Friday, June 10, 2005

I thought this might be fun. Found this on The World of Ashley

1. Leave me a comment saying, "Interview me."
2. I will respond by asking you five questions. I get to pick the questions.
3. You will update your LJ (or blog) with the answers to the questions.
4. You will include this explanation and an offer to interview someone else in the same post.
5. When others comment asking to be interviewed, you will ask them five questions

So I left her a comment and she responded with some questions. Here we go:

1) how did you end up in Korea?

After graduate school I stayed around NYC for another year, my 7th year, and I thought it would be my lucky one. Instead, I was miserable. I moved to Williamsburg in Brooklyn, got a decent job, but it made me feel worthless on a daily basis, and I was generally discontent. I started to get bored with the place I had been in love with for so long. I realized I couldn't stay there forever. New York is great but it's not everything.

I needed something new. So as a gift to myself for my 25th Birthday I went west on a trip. I went to Denver to see my aunt, LA to see my friend Dave, and to San Fran to see my Uncle. When I came back I quit my job and took a 4 month hiatus from life. I hid out back in Philly and came to the conclusion that what I really needed was an adventure. Though what I really wanted was a successful career, more importantly I wanted a full life. So, I applied for a job teaching English and I got it. I had no expectations and had no idea if I had sold myself into sexual slavery or something by mistake. All turned out to be good though. No sexual slavery.

2) what do you miss most from home?

This is kinda silly but I miss VARIETY and familiarity. I want Thai food, Burmese food, Mexican food, Indian Food, Mexicans, Indians, lesbians and gay boyfriends, trannies and a variety of gender and sexually oriented people. I miss good falafel, belgian beer at the corner store, all kinds of tofu creamcheese, a variety of cheese, soft toiletpaper, being able to understand people (at least on the simple level of comprehension of the words that they are using), walking on sidewalks for pedistrains only(when's the last time you had to do the which-way-should-I-go dance with a delivery guy on a motorbike or A CAR in the states, ON THE SIDEWALK?), The New York Times Magazine, having a vast variety of tea to choose from... just to name a few. I miss New York for the variety it always had so readily available. I miss "home" for the people I couldn't pack and take with me. At home, I didn't have to search so hard for interesting things or fascinating like-minded people.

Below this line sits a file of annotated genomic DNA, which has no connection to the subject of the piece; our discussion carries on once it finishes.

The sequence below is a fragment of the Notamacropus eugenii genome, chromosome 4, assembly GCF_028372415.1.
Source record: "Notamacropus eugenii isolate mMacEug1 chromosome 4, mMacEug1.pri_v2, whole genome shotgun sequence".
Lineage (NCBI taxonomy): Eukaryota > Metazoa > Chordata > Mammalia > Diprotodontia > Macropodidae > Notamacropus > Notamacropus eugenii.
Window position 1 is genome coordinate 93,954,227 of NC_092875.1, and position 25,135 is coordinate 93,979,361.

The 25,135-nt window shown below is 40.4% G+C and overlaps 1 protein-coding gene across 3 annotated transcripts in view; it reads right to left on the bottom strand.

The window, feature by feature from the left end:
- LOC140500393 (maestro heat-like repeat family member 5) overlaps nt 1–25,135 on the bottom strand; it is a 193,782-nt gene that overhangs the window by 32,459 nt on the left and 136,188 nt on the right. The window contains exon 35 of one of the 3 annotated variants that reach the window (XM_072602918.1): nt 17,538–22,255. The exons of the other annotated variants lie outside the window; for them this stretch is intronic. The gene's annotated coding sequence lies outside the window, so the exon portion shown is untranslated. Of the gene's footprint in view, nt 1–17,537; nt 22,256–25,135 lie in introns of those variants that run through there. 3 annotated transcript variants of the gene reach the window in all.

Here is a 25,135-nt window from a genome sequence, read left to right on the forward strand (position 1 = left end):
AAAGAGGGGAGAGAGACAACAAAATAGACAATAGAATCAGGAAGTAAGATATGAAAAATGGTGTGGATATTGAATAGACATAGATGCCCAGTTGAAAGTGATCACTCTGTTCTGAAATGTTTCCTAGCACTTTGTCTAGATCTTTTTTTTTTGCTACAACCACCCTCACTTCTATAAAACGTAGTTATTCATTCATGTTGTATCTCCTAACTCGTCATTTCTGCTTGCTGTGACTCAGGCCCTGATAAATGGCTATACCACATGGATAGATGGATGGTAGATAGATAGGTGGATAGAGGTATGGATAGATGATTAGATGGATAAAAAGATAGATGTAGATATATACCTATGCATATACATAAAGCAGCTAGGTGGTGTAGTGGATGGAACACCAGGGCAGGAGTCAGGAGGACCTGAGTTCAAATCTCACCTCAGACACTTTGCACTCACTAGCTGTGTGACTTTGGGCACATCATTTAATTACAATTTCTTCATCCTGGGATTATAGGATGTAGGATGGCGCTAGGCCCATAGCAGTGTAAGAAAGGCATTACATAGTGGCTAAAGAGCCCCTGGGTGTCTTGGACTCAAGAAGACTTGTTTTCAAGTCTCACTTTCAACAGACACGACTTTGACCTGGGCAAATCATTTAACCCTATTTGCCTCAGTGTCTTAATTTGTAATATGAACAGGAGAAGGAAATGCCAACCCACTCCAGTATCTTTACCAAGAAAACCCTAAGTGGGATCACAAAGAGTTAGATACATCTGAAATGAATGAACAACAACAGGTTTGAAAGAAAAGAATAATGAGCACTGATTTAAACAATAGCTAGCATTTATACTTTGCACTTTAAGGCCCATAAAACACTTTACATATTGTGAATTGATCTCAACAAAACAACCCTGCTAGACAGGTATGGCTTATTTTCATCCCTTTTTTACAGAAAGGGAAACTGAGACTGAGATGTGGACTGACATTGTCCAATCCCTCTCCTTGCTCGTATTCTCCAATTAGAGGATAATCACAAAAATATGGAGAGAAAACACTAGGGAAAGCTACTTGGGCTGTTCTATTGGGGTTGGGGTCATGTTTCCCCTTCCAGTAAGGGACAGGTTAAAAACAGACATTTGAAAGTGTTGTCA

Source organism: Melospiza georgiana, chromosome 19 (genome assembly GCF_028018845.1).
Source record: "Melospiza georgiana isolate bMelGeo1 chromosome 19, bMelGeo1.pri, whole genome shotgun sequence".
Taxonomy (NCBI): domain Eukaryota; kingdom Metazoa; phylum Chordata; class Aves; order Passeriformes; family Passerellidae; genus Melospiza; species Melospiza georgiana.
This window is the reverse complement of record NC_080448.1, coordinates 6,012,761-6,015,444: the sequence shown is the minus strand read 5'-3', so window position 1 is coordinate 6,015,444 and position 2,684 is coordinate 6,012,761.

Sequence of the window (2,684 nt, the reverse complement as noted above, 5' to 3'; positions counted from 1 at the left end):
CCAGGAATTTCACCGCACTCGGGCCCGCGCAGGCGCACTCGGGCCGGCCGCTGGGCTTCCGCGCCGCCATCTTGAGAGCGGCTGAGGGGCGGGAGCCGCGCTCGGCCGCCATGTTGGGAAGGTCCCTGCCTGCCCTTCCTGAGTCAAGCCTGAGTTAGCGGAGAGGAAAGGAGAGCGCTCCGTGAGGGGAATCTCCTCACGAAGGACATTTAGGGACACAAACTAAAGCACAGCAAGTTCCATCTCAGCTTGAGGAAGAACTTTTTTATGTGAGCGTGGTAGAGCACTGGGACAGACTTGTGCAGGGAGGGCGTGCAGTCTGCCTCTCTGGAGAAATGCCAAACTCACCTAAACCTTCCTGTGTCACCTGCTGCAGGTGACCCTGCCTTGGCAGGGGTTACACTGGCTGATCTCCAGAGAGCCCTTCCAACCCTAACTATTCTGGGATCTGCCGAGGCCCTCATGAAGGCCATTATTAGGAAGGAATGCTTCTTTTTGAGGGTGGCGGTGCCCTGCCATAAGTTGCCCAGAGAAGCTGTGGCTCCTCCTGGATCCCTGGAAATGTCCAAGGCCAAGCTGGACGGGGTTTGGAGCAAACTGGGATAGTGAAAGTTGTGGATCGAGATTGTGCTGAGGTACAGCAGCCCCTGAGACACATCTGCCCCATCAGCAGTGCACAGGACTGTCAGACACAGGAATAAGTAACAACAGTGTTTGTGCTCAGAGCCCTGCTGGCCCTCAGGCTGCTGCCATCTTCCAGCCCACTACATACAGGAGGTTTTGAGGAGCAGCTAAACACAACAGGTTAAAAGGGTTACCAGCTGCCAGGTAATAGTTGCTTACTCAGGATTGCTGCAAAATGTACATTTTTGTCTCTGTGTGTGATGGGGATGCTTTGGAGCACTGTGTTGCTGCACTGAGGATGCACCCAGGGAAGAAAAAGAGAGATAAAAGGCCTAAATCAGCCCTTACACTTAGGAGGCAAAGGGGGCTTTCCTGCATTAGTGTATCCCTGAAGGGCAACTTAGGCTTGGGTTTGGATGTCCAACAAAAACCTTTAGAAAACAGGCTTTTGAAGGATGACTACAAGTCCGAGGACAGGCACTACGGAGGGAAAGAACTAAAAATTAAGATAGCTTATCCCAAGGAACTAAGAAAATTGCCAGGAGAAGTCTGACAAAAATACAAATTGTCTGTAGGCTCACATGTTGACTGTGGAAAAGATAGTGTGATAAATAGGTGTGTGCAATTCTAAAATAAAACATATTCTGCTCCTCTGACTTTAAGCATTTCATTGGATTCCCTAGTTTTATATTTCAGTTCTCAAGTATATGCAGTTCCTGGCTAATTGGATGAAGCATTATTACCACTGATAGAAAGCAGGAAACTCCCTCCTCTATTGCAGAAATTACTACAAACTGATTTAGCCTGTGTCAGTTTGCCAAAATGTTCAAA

These pleasures and simple joys have been replaced with other new things to love, like a variety of flavored milk, or sitting on the floor at a restaurant. But there's nothing like home, right? ...where'd I put those red slippers?

3) what do Koreans think about the Japanese?

I'd have to agree with the general consensus, that due to historical conflicts, Koreans generally don't like the Japanese. However, they really enjoy many Japanese things and they admire cultural tidbits. I'm sure that many Koreans when actually put in a situation to interact with a Japanese person they have no problems with them. With my students, there is this strange thing that happens when you talk about Dokdo--"It's our land"--it's like you can see that the wheels stop turning in their brain. There is no budging or questioning the hatred. At that moment, the Japanese aren't people, they're monsters or some alien being only in existence to be detested. To me, it seems that this prejudice is taught, it is rarely questioned, and frequently promoted. It can be "un-taught" but it takes a lot more effort.

4) what's your favorite part of Korean culture?
Though I've felt my "otherness" in outstanding ways in Korea I've also been overwhelmingly included, and sucked into people's families and their entire world. This weekend I'm going to a wedding in Cheonchun and I'll go hang out with the Jung family. They rock.

I must also add that I love the food culture here--the behaviors and excitement that surrounds eating are fabulous. Such a production!

5) what's your least favorite part of Korean culture?

They push and make no gesture of apology, but instead ignore your presence. Many people say that it's because Seoul is crowded, but I've lived in cities all my life, and that's NOT the case. They push, and Koreans even hate it.


Ashley said...

good answers. Wanna interview me now?

sem kim said...

nice meeting you.
some great interview!
i miss living in Korea
anyways see you around~